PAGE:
Borjour: A Tale of Two Hungarian Reds

Drinks

While Hungary is blessed with a broad palette of indigenous white grape varieties, there are much slimmer pickings when it comes to black (red) grapes, although Kadarka and Kékfrankos are capable of providing plenty of pleasure to the palate. These two grapes were the subject of Borjour’s Kékfrankos and Kadarka tasting held at Hotel Nemzeti Budapest MGallery by Sofitel, on October 16.

Gábor and Carolyn Bánfalvi

Szekszárd is the Hungarian epicenter of the Kadarka grape, which came to Hungary from the Balkans (it is the same variety as Bulgaria’s Gamza), supposedly brought by Rascians (as Serbs were commonly known in the Kingdom of Hungary) fleeing from Ottoman invaders in present-day Serbia.

After years of wines that were either underwhelming (too watery and slight) or overwhelming (too much oak and extraction), plenty of deliciously spicy Kadarka with light tannins and playful acidity is coming through that typically exude a distinctively aromatic rose hip/red fruit scent.

It is a fragile and tricky grape to cultivate and prone to uneven ripening, while this thin-skinned grape (hence the light tannins) is also late to ripen, making it at risk from rot.

János Németh Kadarka 2018, which is set to be unveiled as the 2020 Országház bora (Hungarian Parliament wine, which will be served to visiting foreign leaders and dignitaries) in the Kadarka category, really ticked all of the key boxes, with that tasty spiciness, crispy cranberry and rosehip with a delightful lightness of touch on the palate.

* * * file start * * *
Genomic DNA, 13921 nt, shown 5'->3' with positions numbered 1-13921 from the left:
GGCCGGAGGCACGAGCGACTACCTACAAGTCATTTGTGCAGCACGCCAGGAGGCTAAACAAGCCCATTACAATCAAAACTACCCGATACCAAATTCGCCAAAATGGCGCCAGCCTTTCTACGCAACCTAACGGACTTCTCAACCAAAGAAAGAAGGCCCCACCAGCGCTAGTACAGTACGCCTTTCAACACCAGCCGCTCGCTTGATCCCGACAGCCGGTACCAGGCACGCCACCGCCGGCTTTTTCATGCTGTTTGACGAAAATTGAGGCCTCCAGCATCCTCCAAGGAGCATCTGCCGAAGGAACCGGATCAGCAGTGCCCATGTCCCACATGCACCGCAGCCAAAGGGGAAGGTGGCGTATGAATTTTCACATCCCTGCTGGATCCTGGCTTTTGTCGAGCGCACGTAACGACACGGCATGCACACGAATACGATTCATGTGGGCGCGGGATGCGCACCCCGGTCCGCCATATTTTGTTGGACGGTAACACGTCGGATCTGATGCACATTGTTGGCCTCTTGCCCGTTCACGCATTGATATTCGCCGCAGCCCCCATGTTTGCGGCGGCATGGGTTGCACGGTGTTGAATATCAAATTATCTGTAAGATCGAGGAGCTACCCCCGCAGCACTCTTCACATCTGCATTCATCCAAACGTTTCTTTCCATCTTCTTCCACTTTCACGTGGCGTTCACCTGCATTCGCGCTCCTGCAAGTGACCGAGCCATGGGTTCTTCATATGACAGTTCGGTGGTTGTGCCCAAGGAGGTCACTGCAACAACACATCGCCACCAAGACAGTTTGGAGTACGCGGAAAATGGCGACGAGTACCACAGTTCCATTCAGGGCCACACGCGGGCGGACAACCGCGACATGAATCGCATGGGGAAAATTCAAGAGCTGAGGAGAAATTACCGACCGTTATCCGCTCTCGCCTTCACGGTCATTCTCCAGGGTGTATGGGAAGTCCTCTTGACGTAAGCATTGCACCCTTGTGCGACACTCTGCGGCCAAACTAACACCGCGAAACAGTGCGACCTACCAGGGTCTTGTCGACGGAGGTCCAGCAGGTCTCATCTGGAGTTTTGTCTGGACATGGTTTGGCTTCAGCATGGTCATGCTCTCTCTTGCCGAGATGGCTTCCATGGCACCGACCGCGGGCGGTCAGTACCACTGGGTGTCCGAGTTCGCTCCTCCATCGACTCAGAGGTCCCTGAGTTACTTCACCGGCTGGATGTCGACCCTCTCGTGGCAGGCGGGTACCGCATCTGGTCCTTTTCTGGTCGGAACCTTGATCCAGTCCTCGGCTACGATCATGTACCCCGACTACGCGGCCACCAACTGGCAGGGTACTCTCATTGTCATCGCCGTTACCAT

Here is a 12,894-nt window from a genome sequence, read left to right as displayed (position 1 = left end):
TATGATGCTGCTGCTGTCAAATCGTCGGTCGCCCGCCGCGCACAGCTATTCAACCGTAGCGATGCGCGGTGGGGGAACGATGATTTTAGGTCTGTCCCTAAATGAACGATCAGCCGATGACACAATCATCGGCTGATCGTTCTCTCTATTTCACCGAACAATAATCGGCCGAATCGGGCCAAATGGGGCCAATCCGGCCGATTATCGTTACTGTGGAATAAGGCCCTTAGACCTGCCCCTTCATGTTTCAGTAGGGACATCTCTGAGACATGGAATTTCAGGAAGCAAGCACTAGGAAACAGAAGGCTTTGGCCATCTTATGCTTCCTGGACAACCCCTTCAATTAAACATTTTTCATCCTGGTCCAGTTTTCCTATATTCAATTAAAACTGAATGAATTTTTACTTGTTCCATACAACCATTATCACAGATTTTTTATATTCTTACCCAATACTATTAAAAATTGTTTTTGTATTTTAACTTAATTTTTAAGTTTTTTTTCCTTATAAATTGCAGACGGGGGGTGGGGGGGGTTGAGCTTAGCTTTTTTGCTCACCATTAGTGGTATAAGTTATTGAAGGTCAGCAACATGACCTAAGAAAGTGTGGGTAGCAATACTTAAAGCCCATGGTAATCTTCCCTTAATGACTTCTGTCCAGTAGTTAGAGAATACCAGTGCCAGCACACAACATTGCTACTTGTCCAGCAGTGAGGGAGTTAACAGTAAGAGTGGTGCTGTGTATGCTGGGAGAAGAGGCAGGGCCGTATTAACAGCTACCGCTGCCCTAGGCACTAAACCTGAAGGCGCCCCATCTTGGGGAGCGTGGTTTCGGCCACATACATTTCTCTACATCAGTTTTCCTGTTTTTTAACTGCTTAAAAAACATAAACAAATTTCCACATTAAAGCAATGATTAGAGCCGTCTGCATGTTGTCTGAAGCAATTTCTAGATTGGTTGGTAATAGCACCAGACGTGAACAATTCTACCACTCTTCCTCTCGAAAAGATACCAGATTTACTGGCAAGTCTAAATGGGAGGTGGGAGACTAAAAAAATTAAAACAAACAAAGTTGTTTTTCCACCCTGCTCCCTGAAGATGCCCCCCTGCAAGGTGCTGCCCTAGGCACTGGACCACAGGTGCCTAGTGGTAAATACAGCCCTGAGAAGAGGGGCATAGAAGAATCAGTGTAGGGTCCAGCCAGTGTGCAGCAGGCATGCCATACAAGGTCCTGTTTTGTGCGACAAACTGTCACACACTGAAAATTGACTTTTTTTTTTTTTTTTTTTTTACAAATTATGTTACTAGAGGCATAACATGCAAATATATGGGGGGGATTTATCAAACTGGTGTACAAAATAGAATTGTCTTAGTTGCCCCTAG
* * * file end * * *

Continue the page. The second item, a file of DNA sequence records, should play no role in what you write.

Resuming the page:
It comes from the fruit of nine new clones of Kadarka. Németh explained that the classic P9 clone makes spicy wines, but its compact bunches can be too tight and make it highly susceptible to disease, meaning that good wine can only be made in very good, disease-free vintages. The clones that Németh works with have looser bunches than P9. This wine costs HUF 3,500 from Bortársaság. 

Also from Szekszárd, the Heimann winery has done a lot of work with Kadarka clones and was been covered in detail in our first wine column of 2020.

Just a few percent of aromatic Kadarka is needed to spice up Bikavér (considered a must in Szekszárd, it is now increasingly also added to the blend in Eger), which is dominated by Kékfrankos.

Kékfrankos Showcase

The Kékfrankos wines on show at the Borjour event showed the broad range that this pan-Central European grape is capable of producing when used alone.